Monday 3 November 2014

IP not a homogeneous asset class: patents are the big risk-bearers

On 5 September IP Finance hosted a contribution from Aritra Chaterjee, "New frontiers in intangible asset financing", which has drawn the following observation from Ron Laurie (Managing Director, Inflexion Point Strategy):
In response to Aritra’s Chaterjee’s excellent guest post on the use of intangible assets as loan collateral, I would like to add the following U.S. perspective.

What patents are all about?
Those of us that have been looking at IP collateralisation over the past several years recognize that valuation challenges are at the heart of the “problem".  However, it is of critical importance to recognize that the valuation uncertainty varies considerably with the type of IP under consideration. More specifically, the risk profile impacting liquidation value uncertainty in the event of default differs materially depending on the type of IP involved. Most of the IP-backed finance that occurred from 1995 to 2005 involved “brands" (trademark IP) and “content” such as music and film (copyright IP) which carry much less legal risk — in terms of validity, scope of rights, and infringement — than do patents. This is even more true today in light of
(1) the recent U.S. Supreme Court patent-related decisions (e.g., Alice, Nautilus, Octane); 
(2) the new America Invents Act-based administrative procedures for challenging the validity of issued patents in the USPTO;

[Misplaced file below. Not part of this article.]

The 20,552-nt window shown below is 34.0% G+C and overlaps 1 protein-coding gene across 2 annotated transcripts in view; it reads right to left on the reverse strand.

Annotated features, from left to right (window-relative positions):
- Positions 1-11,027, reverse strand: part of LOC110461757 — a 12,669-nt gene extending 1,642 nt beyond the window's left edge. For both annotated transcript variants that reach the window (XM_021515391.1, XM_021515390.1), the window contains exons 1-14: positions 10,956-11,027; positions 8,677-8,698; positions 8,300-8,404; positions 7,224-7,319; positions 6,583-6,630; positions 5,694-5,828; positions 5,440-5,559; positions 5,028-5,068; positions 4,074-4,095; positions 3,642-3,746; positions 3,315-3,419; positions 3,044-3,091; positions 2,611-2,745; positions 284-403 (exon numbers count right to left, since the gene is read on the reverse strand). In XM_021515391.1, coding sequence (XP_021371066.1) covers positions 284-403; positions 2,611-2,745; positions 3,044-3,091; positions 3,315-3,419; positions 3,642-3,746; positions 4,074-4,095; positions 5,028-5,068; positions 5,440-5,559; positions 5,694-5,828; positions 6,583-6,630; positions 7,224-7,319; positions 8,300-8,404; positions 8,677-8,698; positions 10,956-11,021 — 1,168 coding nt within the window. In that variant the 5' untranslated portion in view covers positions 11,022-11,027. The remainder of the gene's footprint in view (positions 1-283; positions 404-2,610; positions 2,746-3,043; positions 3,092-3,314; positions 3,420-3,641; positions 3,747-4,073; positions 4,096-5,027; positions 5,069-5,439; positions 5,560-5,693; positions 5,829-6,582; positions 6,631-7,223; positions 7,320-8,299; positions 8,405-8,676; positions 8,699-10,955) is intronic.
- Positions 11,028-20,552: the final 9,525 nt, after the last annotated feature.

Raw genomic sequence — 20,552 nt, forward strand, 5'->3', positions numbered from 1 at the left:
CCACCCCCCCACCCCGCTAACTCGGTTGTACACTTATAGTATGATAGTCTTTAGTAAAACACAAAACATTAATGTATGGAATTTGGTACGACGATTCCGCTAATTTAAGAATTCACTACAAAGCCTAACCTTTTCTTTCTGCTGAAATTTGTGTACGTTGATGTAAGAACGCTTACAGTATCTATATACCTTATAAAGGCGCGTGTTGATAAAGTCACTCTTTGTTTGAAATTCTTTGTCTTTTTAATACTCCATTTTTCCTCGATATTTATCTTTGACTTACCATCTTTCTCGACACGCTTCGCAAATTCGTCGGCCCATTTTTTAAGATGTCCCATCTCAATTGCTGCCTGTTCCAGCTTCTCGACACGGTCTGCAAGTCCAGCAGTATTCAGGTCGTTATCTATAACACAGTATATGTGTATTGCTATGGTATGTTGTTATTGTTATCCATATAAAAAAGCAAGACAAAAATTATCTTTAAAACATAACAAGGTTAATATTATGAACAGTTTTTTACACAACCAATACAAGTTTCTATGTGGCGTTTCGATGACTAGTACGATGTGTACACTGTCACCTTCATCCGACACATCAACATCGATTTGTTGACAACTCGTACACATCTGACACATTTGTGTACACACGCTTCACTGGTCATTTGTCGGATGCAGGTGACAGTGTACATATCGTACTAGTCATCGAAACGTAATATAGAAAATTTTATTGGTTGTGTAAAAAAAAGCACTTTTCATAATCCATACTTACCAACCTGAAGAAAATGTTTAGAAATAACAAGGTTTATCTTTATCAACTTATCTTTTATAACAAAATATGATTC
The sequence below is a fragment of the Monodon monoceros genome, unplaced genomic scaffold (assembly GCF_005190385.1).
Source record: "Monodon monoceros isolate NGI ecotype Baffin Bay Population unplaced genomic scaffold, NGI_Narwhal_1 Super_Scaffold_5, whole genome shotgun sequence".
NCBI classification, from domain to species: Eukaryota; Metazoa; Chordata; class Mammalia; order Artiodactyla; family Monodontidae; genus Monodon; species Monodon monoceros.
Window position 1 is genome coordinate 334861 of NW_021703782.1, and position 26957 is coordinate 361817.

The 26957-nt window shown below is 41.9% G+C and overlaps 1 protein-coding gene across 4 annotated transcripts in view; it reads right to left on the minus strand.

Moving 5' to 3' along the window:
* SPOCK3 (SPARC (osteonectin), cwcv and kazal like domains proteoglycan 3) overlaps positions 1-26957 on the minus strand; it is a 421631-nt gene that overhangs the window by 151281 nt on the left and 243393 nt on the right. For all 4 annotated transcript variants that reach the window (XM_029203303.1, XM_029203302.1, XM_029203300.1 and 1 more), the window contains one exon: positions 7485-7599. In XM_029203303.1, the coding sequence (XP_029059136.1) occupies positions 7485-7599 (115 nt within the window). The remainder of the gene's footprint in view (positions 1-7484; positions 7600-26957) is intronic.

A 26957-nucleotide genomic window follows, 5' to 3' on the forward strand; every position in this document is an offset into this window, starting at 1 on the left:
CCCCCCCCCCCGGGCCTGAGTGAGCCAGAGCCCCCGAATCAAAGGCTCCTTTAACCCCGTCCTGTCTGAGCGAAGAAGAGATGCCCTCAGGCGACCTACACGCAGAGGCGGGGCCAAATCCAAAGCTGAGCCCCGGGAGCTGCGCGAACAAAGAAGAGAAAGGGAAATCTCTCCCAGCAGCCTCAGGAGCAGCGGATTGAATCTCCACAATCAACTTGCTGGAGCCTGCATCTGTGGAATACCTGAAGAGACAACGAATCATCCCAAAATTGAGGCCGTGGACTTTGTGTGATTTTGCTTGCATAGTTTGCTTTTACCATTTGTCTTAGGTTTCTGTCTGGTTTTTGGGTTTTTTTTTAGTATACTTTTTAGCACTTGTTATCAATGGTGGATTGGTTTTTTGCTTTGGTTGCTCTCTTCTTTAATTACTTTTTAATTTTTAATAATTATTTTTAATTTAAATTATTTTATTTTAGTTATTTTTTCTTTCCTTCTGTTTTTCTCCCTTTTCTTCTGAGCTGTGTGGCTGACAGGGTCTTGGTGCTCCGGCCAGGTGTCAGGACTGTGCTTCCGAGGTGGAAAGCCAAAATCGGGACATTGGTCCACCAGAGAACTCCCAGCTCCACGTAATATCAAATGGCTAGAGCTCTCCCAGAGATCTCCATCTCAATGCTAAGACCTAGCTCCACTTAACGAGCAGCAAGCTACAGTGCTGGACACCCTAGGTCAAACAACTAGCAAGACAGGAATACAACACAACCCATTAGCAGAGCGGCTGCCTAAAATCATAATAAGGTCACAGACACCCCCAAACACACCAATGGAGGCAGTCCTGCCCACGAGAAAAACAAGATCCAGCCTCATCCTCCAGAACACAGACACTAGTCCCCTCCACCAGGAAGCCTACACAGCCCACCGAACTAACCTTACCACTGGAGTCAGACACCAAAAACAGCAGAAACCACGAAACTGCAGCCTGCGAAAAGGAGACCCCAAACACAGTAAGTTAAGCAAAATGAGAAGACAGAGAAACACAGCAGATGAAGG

(3) the practical unavailability of injunctive relief for patent infringement after eBay; and 
(4) the rapidly changing Federal Circuit and District Court case law affecting the calculation of reasonable royalty damages for patent infringement, the net effect of which is to lower the expected return from enforcing patent rights in court.

Bottom line: in this area as in others, one should be careful in talking about “IP” as if it were a homogeneous class of rights.
Thanks, Ron!

1 comment:

Aritra Chatterjee said...


Many thanks for your valuable insights. Can't agree more to the fact that IP is heterogeneous which poses a risk and an opportunity. Each IP portfolio should be individually valued keeping the objective in focus.

Risk = Opportunity; If these were all homogeneous and easy to value then none of us would be required in the value chain. Its a daunting task to build a model around the valuation keeping in mind the highly volatile nature of some of these assets.

I'm no expert on IP valuation and looking from outside in, I contemplate that going concern value is more volatile than the liquidation/bankruptcy value and probably less meaningful to build a product around. The liquidation value instead depends on the circumstance under which the operating entity filed bankruptcy (assume only corporate operating entities). If bankruptcy occurs due to fraud or a significant wrong doing e.g. World Com/Lehman the trademarks will have virtually no value while patents may have some residual value depending upon the invention it supports. While if it is a tech obsolescence patents will have significantly low value. Using such an analogy you can build up a matrix of the most probable scenarios and based on OE's charecteristics & industry figures you can draw a DFA model to value the "core" IP of the OE. How accurate depends on the kind of assumption you use, my approach will be to use conservative figures since very often bankruptcies will occur at economic downturn and ignoring correlation is not a good idea.

Legal risk for patents is difficult to estimate in a model although linguistic algo's may provide some insight, not sure how accurate those analysis are.

This is an overly simplistic version of the idea, definitely much more complex to get in the weeds.